- You should not sit for long periods of time for the first 3 weeks following surgery in order to promote circulation to your legs. If you must travel, be sure to get up and walk around every 30-60 minutes.
Please feel free to call our office with any questions or concerns. We want you to be as comfortable as possible during the healing process.
DRAIN CARE INSTRUCTIONS
Drains are placed under the skin during surgery to remove residual blood or other fluids that may collect there. Surgical drains decrease the chance of infection, decrease the chance of fluid collections accumulating under the skin, and promote wound healing. It is important that the drain be left in place until the drain output decreases to reasonable levels (This is usually less than 30 ML over a 24 hour period). You do not need to stay in the hospital until the drain is ready to be removed. The instructions below will help you to care for the drains at home. If you have any questions, please do not hesitate to call our office.
INSTRUCTIONS FOR EMPTYING THE DRAIN
- Wash your hands
- Remove plug from pouring spout
- Pour drainage into measuring cup (provided to you)
- Flatten the drain container (squeeze it) and replace the plug into the spout while maintaining hold
- Record the date, time, and amount of drainage (in cc or ml, Do NOT measure in ounces) on the recording sheet provided. In addition, note any problems you have encountered.
- Empty the containers two to three times per day.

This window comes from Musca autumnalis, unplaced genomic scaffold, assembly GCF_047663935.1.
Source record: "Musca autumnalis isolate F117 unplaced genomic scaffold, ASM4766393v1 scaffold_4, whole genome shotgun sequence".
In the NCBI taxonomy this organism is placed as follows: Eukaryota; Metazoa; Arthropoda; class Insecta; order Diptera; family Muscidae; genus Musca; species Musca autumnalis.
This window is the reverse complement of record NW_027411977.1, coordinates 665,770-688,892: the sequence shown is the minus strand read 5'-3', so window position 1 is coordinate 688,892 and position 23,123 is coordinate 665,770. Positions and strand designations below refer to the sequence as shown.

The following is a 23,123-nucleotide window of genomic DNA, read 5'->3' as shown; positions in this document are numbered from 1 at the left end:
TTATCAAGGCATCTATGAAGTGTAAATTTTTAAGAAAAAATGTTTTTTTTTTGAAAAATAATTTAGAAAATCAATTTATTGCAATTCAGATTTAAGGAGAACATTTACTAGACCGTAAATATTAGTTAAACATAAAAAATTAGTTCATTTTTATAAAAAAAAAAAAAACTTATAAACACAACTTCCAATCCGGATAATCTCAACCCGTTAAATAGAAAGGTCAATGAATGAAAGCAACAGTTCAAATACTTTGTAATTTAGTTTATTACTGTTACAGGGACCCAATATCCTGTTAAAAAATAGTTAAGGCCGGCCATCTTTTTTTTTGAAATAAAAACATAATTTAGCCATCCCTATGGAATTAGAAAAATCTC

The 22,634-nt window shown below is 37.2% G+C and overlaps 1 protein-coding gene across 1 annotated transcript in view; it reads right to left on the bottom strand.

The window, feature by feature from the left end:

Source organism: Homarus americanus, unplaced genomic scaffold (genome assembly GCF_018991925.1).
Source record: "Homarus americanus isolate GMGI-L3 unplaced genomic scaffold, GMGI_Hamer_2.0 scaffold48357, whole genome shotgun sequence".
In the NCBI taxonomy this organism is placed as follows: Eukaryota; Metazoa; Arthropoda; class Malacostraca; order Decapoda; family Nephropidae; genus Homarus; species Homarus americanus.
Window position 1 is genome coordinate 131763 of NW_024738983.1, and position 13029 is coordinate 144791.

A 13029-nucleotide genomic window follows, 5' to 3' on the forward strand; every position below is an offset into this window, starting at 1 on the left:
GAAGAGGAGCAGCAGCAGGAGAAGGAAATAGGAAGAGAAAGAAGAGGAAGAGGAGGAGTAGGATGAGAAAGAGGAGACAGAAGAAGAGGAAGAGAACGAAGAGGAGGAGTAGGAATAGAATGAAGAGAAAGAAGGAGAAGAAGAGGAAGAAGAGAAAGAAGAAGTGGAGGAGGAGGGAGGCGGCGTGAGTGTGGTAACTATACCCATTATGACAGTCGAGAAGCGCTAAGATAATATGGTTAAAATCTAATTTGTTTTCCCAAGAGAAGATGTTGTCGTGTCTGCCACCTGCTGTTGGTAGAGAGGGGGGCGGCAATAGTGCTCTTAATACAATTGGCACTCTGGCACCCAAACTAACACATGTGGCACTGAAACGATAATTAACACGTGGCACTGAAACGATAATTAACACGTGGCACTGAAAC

- Do not worry if clotted material shows up in the drains. This is normal and does not indicate a problem. The drain fluid may change color and become more clear (from red to orange, to yellow) This is normal and to be expected. The overall amount should also decrease over time.
- You should treat the area where the drain exits your skin with some antibiotic ointment of your choice (such as Neosporin, Bacitracin, etc…) 2-3 times per day.
- You may shower with your drain in place (Occasionally, Dr. Glatt will not want you shower with your drain. He will let you know if this is the case). To do this you may put a string or shoelace around your neck and safety pin the drains to the string or you can safety pin the drains to a hanging towel. Just let soap and water run over the site – do not actively scrub the drain site. Pat the area dry with a clean towel afterwards and apply antibiotic ointment.
THINGS TO REPORT TO OUR OFFICE
- Redness or drainage around the drain site
- Fevers > 101
- Inability to keep the drainage container flat and on suction
- Sudden stoppage of drainage fluid into the container
Contact the Premier Plastic Surgery Center of New Jersey
To learn more about abdominoplasty, contact Premier Plastic Surgery Center of New Jersey and schedule a tummy tuck consultation with our Board Certified Plastic Surgeon.